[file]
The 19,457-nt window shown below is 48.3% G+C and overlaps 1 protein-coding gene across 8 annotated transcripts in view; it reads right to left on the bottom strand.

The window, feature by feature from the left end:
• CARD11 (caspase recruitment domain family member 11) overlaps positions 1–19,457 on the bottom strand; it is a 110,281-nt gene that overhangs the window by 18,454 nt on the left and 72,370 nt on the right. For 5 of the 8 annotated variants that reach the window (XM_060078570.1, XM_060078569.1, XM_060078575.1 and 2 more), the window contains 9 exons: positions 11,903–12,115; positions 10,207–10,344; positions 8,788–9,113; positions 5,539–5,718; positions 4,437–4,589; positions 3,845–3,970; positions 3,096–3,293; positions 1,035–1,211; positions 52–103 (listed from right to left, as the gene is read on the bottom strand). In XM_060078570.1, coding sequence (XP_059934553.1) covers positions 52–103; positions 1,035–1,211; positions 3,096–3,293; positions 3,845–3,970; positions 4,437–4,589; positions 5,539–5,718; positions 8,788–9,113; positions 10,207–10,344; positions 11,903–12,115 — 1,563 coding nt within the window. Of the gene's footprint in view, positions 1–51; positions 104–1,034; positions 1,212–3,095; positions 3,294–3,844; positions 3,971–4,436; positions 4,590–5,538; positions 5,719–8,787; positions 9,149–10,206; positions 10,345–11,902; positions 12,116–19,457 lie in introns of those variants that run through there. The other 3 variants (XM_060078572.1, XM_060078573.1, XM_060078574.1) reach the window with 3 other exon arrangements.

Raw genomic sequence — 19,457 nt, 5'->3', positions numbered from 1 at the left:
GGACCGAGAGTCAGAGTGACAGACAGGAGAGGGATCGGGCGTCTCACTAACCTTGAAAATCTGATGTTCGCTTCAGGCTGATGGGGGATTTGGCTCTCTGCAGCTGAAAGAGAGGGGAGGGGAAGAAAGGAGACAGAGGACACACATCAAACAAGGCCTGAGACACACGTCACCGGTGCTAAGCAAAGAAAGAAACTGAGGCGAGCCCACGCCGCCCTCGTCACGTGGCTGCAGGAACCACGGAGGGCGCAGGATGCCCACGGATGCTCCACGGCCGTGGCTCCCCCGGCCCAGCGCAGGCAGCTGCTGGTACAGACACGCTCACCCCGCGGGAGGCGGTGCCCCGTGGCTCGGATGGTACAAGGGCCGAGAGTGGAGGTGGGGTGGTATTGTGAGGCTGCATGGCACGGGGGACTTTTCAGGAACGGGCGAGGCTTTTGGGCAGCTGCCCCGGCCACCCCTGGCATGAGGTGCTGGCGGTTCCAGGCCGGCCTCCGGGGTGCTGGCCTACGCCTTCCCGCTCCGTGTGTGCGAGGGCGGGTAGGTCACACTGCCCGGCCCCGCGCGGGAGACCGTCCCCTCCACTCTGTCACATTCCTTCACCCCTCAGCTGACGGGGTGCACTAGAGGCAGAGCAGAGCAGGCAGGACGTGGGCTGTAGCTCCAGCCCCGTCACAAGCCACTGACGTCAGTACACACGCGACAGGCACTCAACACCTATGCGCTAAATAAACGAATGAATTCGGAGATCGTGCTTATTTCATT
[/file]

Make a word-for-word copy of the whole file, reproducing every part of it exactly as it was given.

The 19,457-nt window shown below is 48.3% G+C and overlaps 1 protein-coding gene across 8 annotated transcripts in view; it reads right to left on the bottom strand.

The window, feature by feature from the left end:
• CARD11 (caspase recruitment domain family member 11) overlaps positions 1–19,457 on the bottom strand; it is a 110,281-nt gene that overhangs the window by 18,454 nt on the left and 72,370 nt on the right. For 5 of the 8 annotated variants that reach the window (XM_060078570.1, XM_060078569.1, XM_060078575.1 and 2 more), the window contains 9 exons: positions 11,903–12,115; positions 10,207–10,344; positions 8,788–9,113; positions 5,539–5,718; positions 4,437–4,589; positions 3,845–3,970; positions 3,096–3,293; positions 1,035–1,211; positions 52–103 (listed from right to left, as the gene is read on the bottom strand). In XM_060078570.1, coding sequence (XP_059934553.1) covers positions 52–103; positions 1,035–1,211; positions 3,096–3,293; positions 3,845–3,970; positions 4,437–4,589; positions 5,539–5,718; positions 8,788–9,113; positions 10,207–10,344; positions 11,903–12,115 — 1,563 coding nt within the window. Of the gene's footprint in view, positions 1–51; positions 104–1,034; positions 1,212–3,095; positions 3,294–3,844; positions 3,971–4,436; positions 4,590–5,538; positions 5,719–8,787; positions 9,149–10,206; positions 10,345–11,902; positions 12,116–19,457 lie in introns of those variants that run through there. The other 3 variants (XM_060078572.1, XM_060078573.1, XM_060078574.1) reach the window with 3 other exon arrangements.

Raw genomic sequence — 19,457 nt, 5'->3', positions numbered from 1 at the left:
GGACCGAGAGTCAGAGTGACAGACAGGAGAGGGATCGGGCGTCTCACTAACCTTGAAAATCTGATGTTCGCTTCAGGCTGATGGGGGATTTGGCTCTCTGCAGCTGAAAGAGAGGGGAGGGGAAGAAAGGAGACAGAGGACACACATCAAACAAGGCCTGAGACACACGTCACCGGTGCTAAGCAAAGAAAGAAACTGAGGCGAGCCCACGCCGCCCTCGTCACGTGGCTGCAGGAACCACGGAGGGCGCAGGATGCCCACGGATGCTCCACGGCCGTGGCTCCCCCGGCCCAGCGCAGGCAGCTGCTGGTACAGACACGCTCACCCCGCGGGAGGCGGTGCCCCGTGGCTCGGATGGTACAAGGGCCGAGAGTGGAGGTGGGGTGGTATTGTGAGGCTGCATGGCACGGGGGACTTTTCAGGAACGGGCGAGGCTTTTGGGCAGCTGCCCCGGCCACCCCTGGCATGAGGTGCTGGCGGTTCCAGGCCGGCCTCCGGGGTGCTGGCCTACGCCTTCCCGCTCCGTGTGTGCGAGGGCGGGTAGGTCACACTGCCCGGCCCCGCGCGGGAGACCGTCCCCTCCACTCTGTCACATTCCTTCACCCCTCAGCTGACGGGGTGCACTAGAGGCAGAGCAGAGCAGGCAGGACGTGGGCTGTAGCTCCAGCCCCGTCACAAGCCACTGACGTCAGTACACACGCGACAGGCACTCAACACCTATGCGCTAAATAAACGAATGAATTCGGAGATCGTGCTTATTTCATT